Despite these moves forward, the approach of most athletes still wasn’t quite as scientific as it is now. Louis Malle’s 1962 documentary Vive La Tour stressed the importance of the ‘drinking raids’ where riders would literally raid cafes and shops for pastries, wine and anything else they could get their hands on in order to sustain their efforts.

Ultimately, the understanding that endurance athletes mainly needed to consume carbohydrate, fluid and sodium during exercise led to the creation of Gatorade in 1965 and the 'sports drink' concept remains a key pillar of the sports nutrition world to this day.


Around the same time that the Gatorade prototypes were being fed to the University of Florida’s football team, researchers in Sweden were cutting small chunks of muscle out of athletes’ legs to study what effect muscle glycogen (the storage form of carbohydrate in the body) had on exercise performance. 

Through their rather brutal work, they concluded that by stocking the muscles up with carbs before exercise, you could exert yourself harder and for longer than you could with your muscles in a low-carb state. The practice of carb-loading was born.

Elite British marathoner, Ron Hill, is widely credited as one of the first to test this carb-loading theory out in serious competition. In the same summer we first put a man on the moon, he put himself on the top step of the European Championships marathon podium having undergone a strict phase of carb-depletion followed by a process of carb-loading in the days leading up to the race. 

It’s since been proven that carb-depletion isn’t necessary for optimal glycogen storage, and the idea of endurance athletes eating rice, pasta and potatoes in the days leading up to an event is as relevant now as it was back in the summer of ‘69. 

Interestingly, whilst he was big on carb-loading pre-race, Ron (and most others of his era) were still resisting the idea of consuming much at all during their races on the basis that it was preferable to ‘tough it out’ and not risk gastrointestinal upset.

High in Carb, Low in Fat

Athletes have gradually become comfortable with the idea of eating and drinking during bouts of endurance exercise, to the point that it’s now accepted as legitimately performance-enhancing. 

That doesn’t mean there haven’t been a couple of interesting twists and turns in more recent years.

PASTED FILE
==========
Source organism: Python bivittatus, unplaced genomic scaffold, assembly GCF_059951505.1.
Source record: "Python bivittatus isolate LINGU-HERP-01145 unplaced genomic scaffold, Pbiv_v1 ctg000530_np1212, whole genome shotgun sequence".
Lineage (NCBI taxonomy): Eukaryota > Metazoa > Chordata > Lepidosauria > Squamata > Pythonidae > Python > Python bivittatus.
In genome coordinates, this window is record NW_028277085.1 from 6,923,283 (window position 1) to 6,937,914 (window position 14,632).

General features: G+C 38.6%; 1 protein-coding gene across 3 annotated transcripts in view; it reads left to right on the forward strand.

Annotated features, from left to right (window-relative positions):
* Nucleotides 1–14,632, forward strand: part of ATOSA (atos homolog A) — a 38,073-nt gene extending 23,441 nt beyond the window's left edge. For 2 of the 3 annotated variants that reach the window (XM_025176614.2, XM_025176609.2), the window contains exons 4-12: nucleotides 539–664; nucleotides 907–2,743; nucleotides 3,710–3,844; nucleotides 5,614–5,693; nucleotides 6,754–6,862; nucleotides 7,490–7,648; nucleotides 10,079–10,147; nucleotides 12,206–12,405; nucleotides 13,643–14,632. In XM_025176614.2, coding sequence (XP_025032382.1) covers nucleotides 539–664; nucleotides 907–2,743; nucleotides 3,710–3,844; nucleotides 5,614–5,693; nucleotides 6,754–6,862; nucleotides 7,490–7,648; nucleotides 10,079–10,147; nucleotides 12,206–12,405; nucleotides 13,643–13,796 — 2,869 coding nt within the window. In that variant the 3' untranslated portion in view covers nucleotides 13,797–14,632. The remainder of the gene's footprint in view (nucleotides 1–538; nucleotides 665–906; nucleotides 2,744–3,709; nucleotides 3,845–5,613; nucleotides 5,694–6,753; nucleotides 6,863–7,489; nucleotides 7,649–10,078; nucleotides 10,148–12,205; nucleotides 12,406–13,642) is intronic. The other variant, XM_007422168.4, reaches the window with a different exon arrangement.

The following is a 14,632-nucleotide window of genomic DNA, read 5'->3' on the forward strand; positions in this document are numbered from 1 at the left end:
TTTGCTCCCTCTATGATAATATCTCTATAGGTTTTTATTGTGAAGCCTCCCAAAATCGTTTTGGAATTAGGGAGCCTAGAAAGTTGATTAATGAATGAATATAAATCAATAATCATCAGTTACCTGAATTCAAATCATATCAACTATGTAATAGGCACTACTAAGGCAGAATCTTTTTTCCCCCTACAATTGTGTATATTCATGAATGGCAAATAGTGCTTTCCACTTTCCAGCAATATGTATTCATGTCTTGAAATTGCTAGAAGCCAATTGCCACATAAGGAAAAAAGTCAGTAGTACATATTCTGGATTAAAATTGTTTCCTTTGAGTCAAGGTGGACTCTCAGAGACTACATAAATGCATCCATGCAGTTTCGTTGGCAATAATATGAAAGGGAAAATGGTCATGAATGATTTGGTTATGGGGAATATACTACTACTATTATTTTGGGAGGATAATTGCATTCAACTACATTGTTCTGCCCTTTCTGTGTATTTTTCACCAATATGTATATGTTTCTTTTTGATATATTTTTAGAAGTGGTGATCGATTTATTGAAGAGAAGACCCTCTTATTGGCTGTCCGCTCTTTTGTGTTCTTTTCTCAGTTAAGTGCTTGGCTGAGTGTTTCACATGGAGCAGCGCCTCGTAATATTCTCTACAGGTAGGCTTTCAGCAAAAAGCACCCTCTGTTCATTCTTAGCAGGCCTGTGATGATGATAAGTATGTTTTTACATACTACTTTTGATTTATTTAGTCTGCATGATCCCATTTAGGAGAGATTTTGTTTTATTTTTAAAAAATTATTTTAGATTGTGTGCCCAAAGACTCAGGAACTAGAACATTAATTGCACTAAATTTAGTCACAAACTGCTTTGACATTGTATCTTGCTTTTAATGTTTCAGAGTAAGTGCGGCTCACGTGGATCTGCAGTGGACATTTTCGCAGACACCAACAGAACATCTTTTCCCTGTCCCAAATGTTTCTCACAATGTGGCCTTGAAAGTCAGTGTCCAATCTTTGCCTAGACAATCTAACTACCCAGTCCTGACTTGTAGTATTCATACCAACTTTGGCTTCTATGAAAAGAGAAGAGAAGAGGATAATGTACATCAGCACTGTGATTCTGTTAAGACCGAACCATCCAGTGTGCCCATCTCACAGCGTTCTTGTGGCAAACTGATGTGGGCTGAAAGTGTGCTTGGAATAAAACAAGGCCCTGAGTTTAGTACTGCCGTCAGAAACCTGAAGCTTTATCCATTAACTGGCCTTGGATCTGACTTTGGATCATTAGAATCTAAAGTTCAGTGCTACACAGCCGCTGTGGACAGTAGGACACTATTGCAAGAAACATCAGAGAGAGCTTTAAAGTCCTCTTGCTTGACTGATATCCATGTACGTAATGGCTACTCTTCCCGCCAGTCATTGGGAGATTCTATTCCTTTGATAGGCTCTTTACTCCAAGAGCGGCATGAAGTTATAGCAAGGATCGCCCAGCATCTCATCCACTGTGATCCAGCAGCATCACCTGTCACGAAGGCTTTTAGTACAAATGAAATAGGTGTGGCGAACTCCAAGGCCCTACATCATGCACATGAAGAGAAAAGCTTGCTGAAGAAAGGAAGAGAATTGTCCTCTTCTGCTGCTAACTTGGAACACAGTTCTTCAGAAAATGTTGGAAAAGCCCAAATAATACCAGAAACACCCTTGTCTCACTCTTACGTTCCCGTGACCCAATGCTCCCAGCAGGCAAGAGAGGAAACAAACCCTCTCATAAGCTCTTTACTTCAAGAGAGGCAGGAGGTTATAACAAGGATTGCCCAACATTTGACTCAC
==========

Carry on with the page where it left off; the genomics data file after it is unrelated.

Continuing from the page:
Whilst carbs as the primary fuel source for athletes’ hasn’t gone fully out of fashion at any point, there was a surge in interest in the idea of training your body to utilise more fat a few years ago. This was aimed at tapping into the more or less limitless supply of energy we have stored as fat in our bodies through fasting or following a ‘Low-Carb, High-Fat (LCHF)’. 

There may be some merit to following a periodised carbohydrate approach (modulating carb intake based on the type, duration and intensity of training and racing), but the consensus seems to have settled on a high carb approach to fueling being best for most endurance athletes. 

The Case Study data that we collect from elite endurance athletes performing at the sharp end shows that there’s a trend towards faster performers taking in more carbs per hour than ever before. 

In the early 2000s, ~60g of carb per hour was touted as optimal during long and intense efforts. Nowadays, there are plenty of documented cases of athletes consuming over 90g - and even 100g per hour - something that was practically unheard of not too long ago. 

Whilst there will certainly be a ceiling for how high athletes can go with their carb consumption, many are now experimenting with escalating amounts of fuel in training and racing in an attempt to gain an edge over their competition. 

If you’re interested in understanding the levels of carbohydrate (and fluid and sodium) you’ll need to perform at your best, use our free Fuel & Hydration Planner to get a personalised plan for your next event. Our algorithms are based on the latest scientific consensus discussed in the latter part of this piece. 

And, if you have any questions, you can book a free one-to-one video call with our Athlete Support crew to pick their brains and help you consign your race nutrition issues to history.

Hopefully, having read this piece, your first question won’t be “which brand of pesticide goes best with the brandy I’ll be drinking during my marathon?”

Further reading